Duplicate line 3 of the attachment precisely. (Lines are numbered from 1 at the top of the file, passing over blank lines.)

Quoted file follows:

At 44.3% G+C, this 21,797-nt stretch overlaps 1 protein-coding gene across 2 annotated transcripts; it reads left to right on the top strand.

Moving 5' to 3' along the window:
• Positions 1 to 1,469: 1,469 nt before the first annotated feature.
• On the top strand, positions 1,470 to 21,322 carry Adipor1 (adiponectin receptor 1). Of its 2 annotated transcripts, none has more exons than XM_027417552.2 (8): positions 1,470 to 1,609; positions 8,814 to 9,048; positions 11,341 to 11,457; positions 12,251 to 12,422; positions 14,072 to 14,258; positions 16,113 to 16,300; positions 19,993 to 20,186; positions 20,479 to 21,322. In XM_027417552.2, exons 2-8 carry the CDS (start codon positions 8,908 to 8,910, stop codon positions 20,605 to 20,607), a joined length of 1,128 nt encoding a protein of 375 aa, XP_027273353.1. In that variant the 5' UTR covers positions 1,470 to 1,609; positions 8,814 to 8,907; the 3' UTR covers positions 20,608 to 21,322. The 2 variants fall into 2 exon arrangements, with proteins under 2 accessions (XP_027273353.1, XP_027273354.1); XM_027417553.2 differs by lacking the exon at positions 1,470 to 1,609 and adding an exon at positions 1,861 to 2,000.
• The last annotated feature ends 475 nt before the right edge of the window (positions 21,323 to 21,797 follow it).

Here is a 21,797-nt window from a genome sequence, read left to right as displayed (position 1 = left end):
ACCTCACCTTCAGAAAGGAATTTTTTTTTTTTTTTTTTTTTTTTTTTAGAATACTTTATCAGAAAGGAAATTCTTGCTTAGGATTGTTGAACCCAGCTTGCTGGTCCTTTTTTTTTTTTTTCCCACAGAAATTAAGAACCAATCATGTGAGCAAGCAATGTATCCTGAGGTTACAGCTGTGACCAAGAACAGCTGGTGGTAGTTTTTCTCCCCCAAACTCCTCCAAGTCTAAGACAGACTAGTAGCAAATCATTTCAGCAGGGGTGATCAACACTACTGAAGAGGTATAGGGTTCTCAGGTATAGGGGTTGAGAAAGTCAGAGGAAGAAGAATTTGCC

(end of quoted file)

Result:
• Positions 1 to 1,469: 1,469 nt before the first annotated feature.